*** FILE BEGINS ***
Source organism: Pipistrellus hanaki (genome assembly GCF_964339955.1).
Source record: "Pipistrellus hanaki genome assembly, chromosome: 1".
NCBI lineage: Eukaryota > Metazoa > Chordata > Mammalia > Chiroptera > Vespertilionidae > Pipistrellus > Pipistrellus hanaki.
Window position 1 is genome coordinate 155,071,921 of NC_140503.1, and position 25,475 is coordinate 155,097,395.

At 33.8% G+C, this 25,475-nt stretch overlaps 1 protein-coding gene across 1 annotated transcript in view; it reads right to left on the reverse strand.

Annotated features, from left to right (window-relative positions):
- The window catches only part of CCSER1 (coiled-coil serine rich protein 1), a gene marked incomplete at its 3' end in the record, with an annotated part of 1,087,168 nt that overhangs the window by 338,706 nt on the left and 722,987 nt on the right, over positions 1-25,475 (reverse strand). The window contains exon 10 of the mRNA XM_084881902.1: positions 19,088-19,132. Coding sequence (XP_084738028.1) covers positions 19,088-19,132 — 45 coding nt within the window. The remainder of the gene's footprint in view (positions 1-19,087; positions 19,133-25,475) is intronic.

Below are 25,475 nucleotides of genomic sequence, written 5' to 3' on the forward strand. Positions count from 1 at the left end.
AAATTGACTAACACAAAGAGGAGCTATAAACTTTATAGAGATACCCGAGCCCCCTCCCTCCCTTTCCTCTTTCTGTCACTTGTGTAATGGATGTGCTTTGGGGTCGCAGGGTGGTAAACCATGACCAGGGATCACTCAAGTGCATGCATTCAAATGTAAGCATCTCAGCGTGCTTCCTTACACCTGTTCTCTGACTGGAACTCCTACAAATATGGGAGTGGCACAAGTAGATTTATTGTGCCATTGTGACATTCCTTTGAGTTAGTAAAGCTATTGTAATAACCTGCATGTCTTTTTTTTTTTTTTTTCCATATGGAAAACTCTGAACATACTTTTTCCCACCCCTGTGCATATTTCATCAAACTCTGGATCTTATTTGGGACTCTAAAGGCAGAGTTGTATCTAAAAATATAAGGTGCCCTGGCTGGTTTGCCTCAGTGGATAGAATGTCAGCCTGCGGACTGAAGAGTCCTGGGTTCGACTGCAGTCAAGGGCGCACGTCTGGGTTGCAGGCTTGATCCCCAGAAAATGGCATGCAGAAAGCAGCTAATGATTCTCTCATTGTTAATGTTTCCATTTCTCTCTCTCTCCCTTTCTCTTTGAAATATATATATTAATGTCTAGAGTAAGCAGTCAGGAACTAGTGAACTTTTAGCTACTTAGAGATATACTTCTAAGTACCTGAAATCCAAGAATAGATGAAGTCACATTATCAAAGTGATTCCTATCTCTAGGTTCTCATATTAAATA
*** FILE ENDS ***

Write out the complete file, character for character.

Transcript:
Source organism: Pipistrellus hanaki (genome assembly GCF_964339955.1).
Source record: "Pipistrellus hanaki genome assembly, chromosome: 1".
NCBI lineage: Eukaryota > Metazoa > Chordata > Mammalia > Chiroptera > Vespertilionidae > Pipistrellus > Pipistrellus hanaki.
Window position 1 is genome coordinate 155,071,921 of NC_140503.1, and position 25,475 is coordinate 155,097,395.

At 33.8% G+C, this 25,475-nt stretch overlaps 1 protein-coding gene across 1 annotated transcript in view; it reads right to left on the reverse strand.

Annotated features, from left to right (window-relative positions):
- The window catches only part of CCSER1 (coiled-coil serine rich protein 1), a gene marked incomplete at its 3' end in the record, with an annotated part of 1,087,168 nt that overhangs the window by 338,706 nt on the left and 722,987 nt on the right, over positions 1-25,475 (reverse strand). The window contains exon 10 of the mRNA XM_084881902.1: positions 19,088-19,132. Coding sequence (XP_084738028.1) covers positions 19,088-19,132 — 45 coding nt within the window. The remainder of the gene's footprint in view (positions 1-19,087; positions 19,133-25,475) is intronic.

Below are 25,475 nucleotides of genomic sequence, written 5' to 3' on the forward strand. Positions count from 1 at the left end.
AAATTGACTAACACAAAGAGGAGCTATAAACTTTATAGAGATACCCGAGCCCCCTCCCTCCCTTTCCTCTTTCTGTCACTTGTGTAATGGATGTGCTTTGGGGTCGCAGGGTGGTAAACCATGACCAGGGATCACTCAAGTGCATGCATTCAAATGTAAGCATCTCAGCGTGCTTCCTTACACCTGTTCTCTGACTGGAACTCCTACAAATATGGGAGTGGCACAAGTAGATTTATTGTGCCATTGTGACATTCCTTTGAGTTAGTAAAGCTATTGTAATAACCTGCATGTCTTTTTTTTTTTTTTTTCCATATGGAAAACTCTGAACATACTTTTTCCCACCCCTGTGCATATTTCATCAAACTCTGGATCTTATTTGGGACTCTAAAGGCAGAGTTGTATCTAAAAATATAAGGTGCCCTGGCTGGTTTGCCTCAGTGGATAGAATGTCAGCCTGCGGACTGAAGAGTCCTGGGTTCGACTGCAGTCAAGGGCGCACGTCTGGGTTGCAGGCTTGATCCCCAGAAAATGGCATGCAGAAAGCAGCTAATGATTCTCTCATTGTTAATGTTTCCATTTCTCTCTCTCTCCCTTTCTCTTTGAAATATATATATTAATGTCTAGAGTAAGCAGTCAGGAACTAGTGAACTTTTAGCTACTTAGAGATATACTTCTAAGTACCTGAAATCCAAGAATAGATGAAGTCACATTATCAAAGTGATTCCTATCTCTAGGTTCTCATATTAAATA